2016 was a significant year for cyber security. We saw the Russian 'Fancy Bears' hacking team leaking athlete's medical data, the Tesco Bank hack, and the Bank of Bangladesh heist - where US$101 million was stolen in a cyber attack. And all this before we get to the alleged Russian hacking of the US Election campaign...
The hackers and cyber criminals are seriously upping their game. Amongst the most concerning developments is the continuing escalation of ransomware, and the release of the Mirai malware onto the Dark Web in October 2016. Mirai can turn 'Internet of Things' (IoT) devices such as webcams, CCTV systems and home broadband routers into large, malevolent networks called a 'Botnet', which can be used to undertake very large scale Distributed Denial of Service (DDoS) attacks against websites. There is no doubt that we will see an increase in the size and frequency of DDoS attacks in 2017 as a result.
Businesses - as well as the general public - will consequently have to get smarter and more agile if they don't want to fall victim to an increasingly sophisticated and well-coordinated network of cyber gangs.
Is 2017 The Year That Toasters Take Down Big Business?
Whilst the significant DDoS attacks in the latter half of 2016 - including one incident which took down popular sites such as Twitter and Reddit - utilised around 150,000 Mirai infected IoT devices, there are already criminal gangs offering to rent botnets consisting of over 400,000 compromised IoT gadgets on the Dark Web. Such botnets are likely to be included in the arsenal of hacktivist groups such as Anonymous, as well as that of the cyber criminals. We could see DDoS attacks with the capability to knock banks, governments and businesses offline for a significant period of time.
Growth In Crime-as-a-Service Will Require Increased Cyber Education For All
Hackers are now looking to further monetise their skills by offering a range of cyber attacks for hire on the Dark Web. Whilst hiring out IoT botnets for undertaking DDoS is a growing area, I foresee that the real expansion is in ransomware, where the profits can significantly exceed the required investment.
Some cyber criminals are now offering a customised ransomware package for as little as US$100, enabling people with almost no technical expertise to launch a campaign. With one version of the CryptoWall family estimated to have generated US$325m in 2015, it's easy to see why people are tempted.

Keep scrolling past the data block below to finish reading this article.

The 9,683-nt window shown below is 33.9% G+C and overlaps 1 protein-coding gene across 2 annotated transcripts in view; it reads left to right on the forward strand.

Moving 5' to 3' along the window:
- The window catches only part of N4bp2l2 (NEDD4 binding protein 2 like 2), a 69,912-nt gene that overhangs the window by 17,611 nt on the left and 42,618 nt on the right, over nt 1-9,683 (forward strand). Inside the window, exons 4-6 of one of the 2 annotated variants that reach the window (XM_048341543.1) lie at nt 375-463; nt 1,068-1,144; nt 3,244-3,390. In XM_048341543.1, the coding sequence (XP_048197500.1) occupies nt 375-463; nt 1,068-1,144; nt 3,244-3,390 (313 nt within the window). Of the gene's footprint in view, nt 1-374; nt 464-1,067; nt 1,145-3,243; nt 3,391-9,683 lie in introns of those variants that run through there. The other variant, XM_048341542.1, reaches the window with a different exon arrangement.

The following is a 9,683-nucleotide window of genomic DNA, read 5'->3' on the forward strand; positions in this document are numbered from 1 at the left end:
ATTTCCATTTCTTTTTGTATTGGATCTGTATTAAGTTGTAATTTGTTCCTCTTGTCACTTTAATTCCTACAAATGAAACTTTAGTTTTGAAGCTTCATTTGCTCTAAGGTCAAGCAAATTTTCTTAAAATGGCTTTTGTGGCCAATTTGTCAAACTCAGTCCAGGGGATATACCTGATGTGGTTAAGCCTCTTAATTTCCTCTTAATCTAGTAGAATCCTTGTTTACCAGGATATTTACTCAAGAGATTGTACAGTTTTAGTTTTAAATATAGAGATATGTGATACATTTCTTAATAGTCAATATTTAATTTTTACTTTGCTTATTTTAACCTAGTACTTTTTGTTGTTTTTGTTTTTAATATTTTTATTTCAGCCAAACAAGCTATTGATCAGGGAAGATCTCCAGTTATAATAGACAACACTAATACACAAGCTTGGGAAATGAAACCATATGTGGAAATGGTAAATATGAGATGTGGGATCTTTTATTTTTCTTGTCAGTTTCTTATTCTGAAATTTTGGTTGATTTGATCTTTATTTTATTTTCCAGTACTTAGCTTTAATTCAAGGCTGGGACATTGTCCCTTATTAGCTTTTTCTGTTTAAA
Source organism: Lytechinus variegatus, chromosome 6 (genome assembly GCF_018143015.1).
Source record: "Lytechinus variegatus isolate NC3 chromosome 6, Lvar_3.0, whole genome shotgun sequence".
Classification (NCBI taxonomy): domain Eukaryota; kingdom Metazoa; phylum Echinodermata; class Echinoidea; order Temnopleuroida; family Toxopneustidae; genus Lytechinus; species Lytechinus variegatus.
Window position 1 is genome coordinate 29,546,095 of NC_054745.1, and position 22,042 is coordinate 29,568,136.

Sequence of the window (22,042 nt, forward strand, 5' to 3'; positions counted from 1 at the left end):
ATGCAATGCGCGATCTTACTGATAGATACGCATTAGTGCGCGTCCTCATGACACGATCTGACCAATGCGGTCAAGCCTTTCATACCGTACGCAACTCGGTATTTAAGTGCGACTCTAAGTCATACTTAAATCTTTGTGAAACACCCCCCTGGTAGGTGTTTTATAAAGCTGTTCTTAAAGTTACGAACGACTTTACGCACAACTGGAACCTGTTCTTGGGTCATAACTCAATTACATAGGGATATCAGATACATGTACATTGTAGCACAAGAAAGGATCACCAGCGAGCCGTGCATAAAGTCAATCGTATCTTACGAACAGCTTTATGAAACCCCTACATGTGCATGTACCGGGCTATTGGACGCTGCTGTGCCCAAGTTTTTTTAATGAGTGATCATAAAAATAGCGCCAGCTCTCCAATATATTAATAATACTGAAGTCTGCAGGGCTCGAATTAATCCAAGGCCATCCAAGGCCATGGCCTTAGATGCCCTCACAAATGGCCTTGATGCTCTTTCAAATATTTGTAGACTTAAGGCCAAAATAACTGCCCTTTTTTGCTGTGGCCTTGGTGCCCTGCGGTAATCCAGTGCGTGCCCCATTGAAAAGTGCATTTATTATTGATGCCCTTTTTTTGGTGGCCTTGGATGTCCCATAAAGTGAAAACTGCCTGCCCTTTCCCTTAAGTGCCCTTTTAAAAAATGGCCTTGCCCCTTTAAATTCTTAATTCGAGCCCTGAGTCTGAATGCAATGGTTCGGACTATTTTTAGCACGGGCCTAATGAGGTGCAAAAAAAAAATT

It's not easy to defend against ransomware - the attackers need only be lucky once, whereas you need to be lucky all the time. Make sure you take effective anti-spam and anti-phishing measures and get used to backing up your data - ideally on a daily basis.
Inspiring Young People Is Key To Bridging The Cyber Skills Gap
The global lack of suitably qualified cyber security personnel - especially at a senior level - is likely to become an increasing issue in 2017. As Boards start to come to terms with the scale of the cyber threat and initiate programmes of work within their organisations, an already small group of available experts will start to reduce. To address this skills shortage quickly, the UK must introduce more information security courses in both schools and universities, create a robust apprenticeship scheme to service a growing SME industry that is crying out for interested and talented young people to train up; and inspire young people early on. We should also look at opportunities for getting those looking to change careers into the industry. After all, what's not to like about a career in cyber security? The pay is good, there are opportunities for global travel and it's certainly a growth industry.
Get Yourself Security Savvy
It's easy to read the stories in the news and get a sense that we cannot win against the cyber criminals. The good news is that there are several measures that we can all take to protect our key data - it just requires some focus and effort. Businesses need to get the fundamentals correct, identify where their weaknesses are, and start plugging the gaps. As individuals there are a number of measures we can take to help protect ourselves and our families. Learn how to construct strong passwords, back-up your data frequently and re-set those factory default passwords on all your smart devices moving forwards.
You lock your front door to help prevent burglars from getting inside your house - in 2017, you need to take measures to prevent the cyber criminals from getting access to your digital life